The benefits of appointing a company secretary with strong tax knowledge
If you engage a company secretary whose expertise is limited to company incorporation, you may fail to capture all the valuable growth opportunities available. Company secretaries with robust tax knowledge, or work side by side with an in-house tax expert, can add more value to your new business venture by:
- explaining the different legal vehicles you can incorporate as, including how they work and their suitability for your situation;
- developing a tax-efficient corporate structure based on your wider operating model and supply chain arrangement, ensuring your business group pays the lowest fair share of tax while extracting maximum profit;
- determining your eligibility for available tax incentives; and
- liaising with executive staff and regulatory bodies to develop a group-wide governance framework that incorporates beneficial, fully compliant tax and transfer pricing strategies.
If you are branching into Singapore and your existing company has a large, complicated structure, these value-add opportunities can help minimise confusion during the incorporation process while also ensuring a bright, prosperous future for your new entity and wider corporation.
1. Consider your current and future needs
Your service provider should be ready and able to take care of immediate issues and capture opportunities to futureproof your internal systems.
- Therefore, starting by developing an in-depth understanding of your business’s current and future payroll requirements is important. In today’s dynamic business landscape, organisations are increasingly asking themselves a series of crucial questions when considering service partners such as: Are we looking at expanding quickly?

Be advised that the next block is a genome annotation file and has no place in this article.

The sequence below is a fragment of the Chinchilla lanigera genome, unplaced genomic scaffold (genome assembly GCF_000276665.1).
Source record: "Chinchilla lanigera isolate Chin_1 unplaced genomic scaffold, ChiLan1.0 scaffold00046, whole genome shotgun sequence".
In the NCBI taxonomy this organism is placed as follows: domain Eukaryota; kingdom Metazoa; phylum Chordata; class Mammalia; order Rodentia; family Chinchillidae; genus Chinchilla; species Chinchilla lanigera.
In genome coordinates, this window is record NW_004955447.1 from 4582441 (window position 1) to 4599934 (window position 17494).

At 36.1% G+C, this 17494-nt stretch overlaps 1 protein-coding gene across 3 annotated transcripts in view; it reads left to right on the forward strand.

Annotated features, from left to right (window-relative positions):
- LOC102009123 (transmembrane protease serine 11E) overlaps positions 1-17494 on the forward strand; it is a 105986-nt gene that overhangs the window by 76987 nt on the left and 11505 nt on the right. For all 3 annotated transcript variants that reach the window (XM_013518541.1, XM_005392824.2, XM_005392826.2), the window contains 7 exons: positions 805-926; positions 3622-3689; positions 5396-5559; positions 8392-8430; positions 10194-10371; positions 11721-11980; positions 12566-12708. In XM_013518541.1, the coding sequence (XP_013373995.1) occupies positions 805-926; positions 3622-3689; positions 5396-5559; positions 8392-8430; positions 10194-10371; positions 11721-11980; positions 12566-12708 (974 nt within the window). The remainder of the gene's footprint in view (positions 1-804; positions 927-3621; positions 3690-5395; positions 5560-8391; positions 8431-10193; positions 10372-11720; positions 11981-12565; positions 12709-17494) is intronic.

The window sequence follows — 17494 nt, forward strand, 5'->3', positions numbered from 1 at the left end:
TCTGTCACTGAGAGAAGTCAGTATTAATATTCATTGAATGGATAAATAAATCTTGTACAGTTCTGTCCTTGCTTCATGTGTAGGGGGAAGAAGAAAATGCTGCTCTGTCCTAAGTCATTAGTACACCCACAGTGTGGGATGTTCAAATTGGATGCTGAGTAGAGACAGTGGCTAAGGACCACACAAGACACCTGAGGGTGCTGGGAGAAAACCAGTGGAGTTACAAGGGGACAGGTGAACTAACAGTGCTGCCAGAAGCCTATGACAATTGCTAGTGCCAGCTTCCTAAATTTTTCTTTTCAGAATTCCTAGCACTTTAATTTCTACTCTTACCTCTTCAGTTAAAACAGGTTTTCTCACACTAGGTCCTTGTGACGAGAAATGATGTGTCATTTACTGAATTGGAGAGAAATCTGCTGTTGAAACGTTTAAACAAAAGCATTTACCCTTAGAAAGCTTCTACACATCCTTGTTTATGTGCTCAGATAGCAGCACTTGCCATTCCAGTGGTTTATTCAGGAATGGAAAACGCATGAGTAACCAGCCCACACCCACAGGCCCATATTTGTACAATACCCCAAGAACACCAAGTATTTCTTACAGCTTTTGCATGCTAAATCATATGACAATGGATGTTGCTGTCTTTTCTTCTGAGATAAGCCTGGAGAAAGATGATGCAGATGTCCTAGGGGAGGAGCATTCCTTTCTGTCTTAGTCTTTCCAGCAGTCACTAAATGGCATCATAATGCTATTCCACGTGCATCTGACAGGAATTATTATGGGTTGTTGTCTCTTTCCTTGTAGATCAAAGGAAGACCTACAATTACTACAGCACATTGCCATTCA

- Do we need to consider both a local workforce and different geographies?
- Are we looking at implementing employee share plans?
- Are we adopting a model of FTEs or are they leaning more towards leveraging on the GIG economy?
You can then use this knowledge to search for a team equipped to meet all your needs.
2. Assess the provider’s competencies
Once you have a shortlist, it is time to check each provider’s ability to assist you. Seek a provider that specialises in:
- establishing robust data security solutions;
- delivering responsive customer support; and
- providing sophisticated human resources management system solutions.
Ideally, they will have a track record of servicing organisations similar to yours (in size, complexity and location), and the ability to adapt to evolving demands as your company grows.
3. Investigate the provider’s expertise and accuracy
Next, be sure to investigate potential partners’ experience level and service history.